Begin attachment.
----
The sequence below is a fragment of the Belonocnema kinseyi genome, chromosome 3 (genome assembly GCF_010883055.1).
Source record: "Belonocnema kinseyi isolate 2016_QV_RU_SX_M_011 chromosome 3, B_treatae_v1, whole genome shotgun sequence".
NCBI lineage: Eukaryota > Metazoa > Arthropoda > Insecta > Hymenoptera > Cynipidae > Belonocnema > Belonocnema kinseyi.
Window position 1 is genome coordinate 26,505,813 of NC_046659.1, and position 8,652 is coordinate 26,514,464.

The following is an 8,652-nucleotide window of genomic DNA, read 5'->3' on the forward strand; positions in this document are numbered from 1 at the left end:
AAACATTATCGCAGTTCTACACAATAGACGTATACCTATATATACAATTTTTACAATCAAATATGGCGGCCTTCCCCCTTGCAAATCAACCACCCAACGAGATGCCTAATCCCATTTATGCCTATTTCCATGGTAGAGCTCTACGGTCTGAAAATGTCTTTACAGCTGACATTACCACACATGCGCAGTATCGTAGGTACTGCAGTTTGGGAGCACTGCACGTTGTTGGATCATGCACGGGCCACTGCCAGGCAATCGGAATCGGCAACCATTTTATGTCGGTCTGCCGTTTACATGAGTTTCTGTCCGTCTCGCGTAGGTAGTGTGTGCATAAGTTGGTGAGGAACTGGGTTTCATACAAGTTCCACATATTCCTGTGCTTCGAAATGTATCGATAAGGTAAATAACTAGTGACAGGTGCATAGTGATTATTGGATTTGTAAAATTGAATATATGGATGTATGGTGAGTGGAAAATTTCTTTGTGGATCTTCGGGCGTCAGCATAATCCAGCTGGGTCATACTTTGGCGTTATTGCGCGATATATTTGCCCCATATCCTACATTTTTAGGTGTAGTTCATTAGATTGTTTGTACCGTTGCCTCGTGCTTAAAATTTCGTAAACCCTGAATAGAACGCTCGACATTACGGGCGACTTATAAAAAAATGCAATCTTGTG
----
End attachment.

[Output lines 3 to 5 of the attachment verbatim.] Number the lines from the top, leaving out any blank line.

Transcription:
NCBI lineage: Eukaryota > Metazoa > Arthropoda > Insecta > Hymenoptera > Cynipidae > Belonocnema > Belonocnema kinseyi.
Window position 1 is genome coordinate 26,505,813 of NC_046659.1, and position 8,652 is coordinate 26,514,464.

The following is an 8,652-nucleotide window of genomic DNA, read 5'->3' on the forward strand; positions in this document are numbered from 1 at the left end: